AC Grayling’s Not to be Trifled With

First, the setup: AC Grayling, writing brilliantly in New Humanist, took Steve Fuller to the woodshed over his obnoxious little book Dissent over Descent. You know someone’s not impressed with your efforts to give ID a little boost when they entitle their review of your book “Origin of the specious.” Fuller, of course, responded by whining incessantly. Grayling, seeing he had not fully absorbed the lessons of the woodshed, took him out back for a second round, this time employing a prototype Smack-o-Matic 4000 that I desperately want to lay my hands on. Beautiful mayhem ensues.

I want to highlight one paragraph that captures the essence of what science is and ID isn’t. If Intelligent Design were a person, what follows would qualify as a debilitating towel-snap to the nads:

I am, says Fuller, ignorant (sheerly so; this is the glaring deficiency in my case) of “ID’s argument structure”, which is – argument to the best explanation! Oh pul-eese! I ignored this bit in my review out of a kind of residual collegiality, for even among the toxicities that flow when members of the professoriate fall out, embarrassment on others” behalf is a restraint. But he asks for it. Argument to the best explanation! Look: there is a great deal we do not know about this world of ours, but what is beautiful about science is that its practitioners do not panic and say “cripes! we don’t understand this, so we must grab something quick – attribute it to the intelligent designing activity of Fred (or Zeus or the Tooth Fairy or any arbitrary supernatural agency given ad hoc powers suitable to the task) because we can’t at present think of a better explanation.” They do not make a hasty grab for a lousy “best explanation” because they have serious thoughts about the kind of thing that can count as such. Instead of quick ad hoc fixes, they live with the open-ended nature of scientific enquiry, hypothesising and testing, trying to work things out rationally and conservatively on the basis of what is so far well-attested and secure. What looks like having a chance of being both an “explanation” and the “best” in a specific case turns on there being a well-disciplined idea of “best” for that specific case. But an hypothesis has no hope of becoming the best explanation (until a better comes along) unless it survives testing, is specific, and is consistent and conservative with respect to much else that is secure. This is a far cry from the gestural “best explanation” move that ID theorists attempt, which – and note this carefully – does not restrict itself to individual puzzles only, but applies to Life, the Universe and Everything. It has to, at risk of incoherence; and yet by doing so, it collapses into incoherence.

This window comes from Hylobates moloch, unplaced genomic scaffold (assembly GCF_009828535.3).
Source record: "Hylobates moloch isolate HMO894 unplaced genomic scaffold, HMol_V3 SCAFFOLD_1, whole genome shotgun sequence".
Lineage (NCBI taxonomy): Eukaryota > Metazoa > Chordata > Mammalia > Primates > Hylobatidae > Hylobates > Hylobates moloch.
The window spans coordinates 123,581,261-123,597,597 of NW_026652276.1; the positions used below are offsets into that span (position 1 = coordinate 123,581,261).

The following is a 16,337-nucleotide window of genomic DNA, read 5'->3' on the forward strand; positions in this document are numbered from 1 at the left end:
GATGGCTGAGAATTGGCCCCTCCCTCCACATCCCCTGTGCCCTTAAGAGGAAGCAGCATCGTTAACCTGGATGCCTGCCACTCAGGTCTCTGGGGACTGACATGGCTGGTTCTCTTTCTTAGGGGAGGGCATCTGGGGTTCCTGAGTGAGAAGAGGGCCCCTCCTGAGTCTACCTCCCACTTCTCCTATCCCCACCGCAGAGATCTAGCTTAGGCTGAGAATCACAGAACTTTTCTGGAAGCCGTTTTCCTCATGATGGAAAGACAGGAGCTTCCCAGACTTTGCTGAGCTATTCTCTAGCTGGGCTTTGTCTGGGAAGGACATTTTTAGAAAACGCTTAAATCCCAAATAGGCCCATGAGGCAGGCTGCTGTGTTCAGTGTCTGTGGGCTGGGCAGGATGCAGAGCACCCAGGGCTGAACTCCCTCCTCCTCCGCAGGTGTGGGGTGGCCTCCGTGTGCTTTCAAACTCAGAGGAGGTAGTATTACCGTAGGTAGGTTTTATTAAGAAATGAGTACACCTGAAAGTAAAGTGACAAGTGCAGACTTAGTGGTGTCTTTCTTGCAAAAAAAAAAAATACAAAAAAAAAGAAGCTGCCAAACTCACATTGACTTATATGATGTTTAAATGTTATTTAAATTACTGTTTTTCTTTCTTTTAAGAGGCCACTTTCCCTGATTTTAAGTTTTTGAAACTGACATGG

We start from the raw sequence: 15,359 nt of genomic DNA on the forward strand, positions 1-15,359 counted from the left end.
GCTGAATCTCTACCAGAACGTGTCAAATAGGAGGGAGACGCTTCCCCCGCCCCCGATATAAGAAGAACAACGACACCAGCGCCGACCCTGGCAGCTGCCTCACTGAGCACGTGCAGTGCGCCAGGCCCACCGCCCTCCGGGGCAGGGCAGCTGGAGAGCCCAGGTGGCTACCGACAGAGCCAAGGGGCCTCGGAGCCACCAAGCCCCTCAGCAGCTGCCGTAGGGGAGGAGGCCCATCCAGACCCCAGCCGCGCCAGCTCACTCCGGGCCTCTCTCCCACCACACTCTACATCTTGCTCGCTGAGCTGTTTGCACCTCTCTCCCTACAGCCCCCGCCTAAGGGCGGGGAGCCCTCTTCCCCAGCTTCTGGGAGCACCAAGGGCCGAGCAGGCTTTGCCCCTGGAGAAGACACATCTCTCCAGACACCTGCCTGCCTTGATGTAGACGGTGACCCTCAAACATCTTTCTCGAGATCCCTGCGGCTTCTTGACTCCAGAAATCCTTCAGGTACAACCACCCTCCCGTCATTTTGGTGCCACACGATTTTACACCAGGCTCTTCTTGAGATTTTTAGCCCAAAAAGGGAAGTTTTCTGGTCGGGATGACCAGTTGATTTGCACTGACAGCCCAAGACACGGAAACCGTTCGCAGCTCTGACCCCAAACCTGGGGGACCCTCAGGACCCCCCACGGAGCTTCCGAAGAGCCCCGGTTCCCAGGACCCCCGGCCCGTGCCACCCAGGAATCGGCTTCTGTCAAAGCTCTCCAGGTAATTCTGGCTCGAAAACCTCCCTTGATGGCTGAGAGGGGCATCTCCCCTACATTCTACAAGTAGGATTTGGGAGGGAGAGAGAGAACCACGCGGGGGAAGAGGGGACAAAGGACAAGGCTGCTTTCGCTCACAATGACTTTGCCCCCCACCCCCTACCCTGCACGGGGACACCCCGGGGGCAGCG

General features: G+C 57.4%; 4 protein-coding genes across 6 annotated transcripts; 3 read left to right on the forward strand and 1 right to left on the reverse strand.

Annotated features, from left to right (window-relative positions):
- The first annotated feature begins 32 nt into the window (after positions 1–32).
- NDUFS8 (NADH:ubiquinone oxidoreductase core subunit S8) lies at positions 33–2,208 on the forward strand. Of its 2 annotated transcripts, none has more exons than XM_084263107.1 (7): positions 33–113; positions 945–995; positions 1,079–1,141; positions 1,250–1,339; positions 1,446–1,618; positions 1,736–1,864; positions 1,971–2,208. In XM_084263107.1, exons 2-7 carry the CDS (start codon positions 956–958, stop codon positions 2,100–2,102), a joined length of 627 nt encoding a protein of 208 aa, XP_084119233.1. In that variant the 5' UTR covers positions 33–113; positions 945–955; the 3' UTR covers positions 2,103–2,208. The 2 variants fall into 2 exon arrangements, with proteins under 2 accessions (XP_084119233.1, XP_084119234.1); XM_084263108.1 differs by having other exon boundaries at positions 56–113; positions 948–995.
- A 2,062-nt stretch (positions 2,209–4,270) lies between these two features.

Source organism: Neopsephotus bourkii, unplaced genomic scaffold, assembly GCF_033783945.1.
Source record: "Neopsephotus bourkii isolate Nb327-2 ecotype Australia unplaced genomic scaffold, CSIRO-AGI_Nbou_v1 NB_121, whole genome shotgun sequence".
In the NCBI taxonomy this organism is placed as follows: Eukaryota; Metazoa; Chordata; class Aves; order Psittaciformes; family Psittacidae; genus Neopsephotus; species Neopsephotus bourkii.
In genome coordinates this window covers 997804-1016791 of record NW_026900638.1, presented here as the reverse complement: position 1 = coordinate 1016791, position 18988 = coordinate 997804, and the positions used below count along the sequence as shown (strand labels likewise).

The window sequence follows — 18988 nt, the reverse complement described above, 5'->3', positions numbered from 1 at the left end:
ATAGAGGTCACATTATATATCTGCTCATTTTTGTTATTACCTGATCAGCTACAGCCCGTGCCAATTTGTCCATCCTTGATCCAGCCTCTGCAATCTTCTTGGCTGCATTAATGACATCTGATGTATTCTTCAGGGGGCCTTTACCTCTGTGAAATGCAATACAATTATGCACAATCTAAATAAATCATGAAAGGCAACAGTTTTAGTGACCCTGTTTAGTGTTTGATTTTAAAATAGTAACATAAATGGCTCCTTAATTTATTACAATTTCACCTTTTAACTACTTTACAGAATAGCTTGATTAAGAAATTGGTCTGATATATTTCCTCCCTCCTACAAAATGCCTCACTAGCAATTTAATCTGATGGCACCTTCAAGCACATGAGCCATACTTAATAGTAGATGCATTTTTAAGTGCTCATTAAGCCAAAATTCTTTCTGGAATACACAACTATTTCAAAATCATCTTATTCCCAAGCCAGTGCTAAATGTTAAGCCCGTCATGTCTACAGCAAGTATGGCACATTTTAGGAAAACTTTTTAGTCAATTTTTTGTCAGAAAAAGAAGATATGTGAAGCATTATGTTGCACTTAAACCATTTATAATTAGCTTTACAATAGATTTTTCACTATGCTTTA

Oh, snap!

I think I’m going to have this paragraph printed on little cards. Why waste my breath with IDiots when I can simply hand them the card, watch them read it, and then grin as they splutter?

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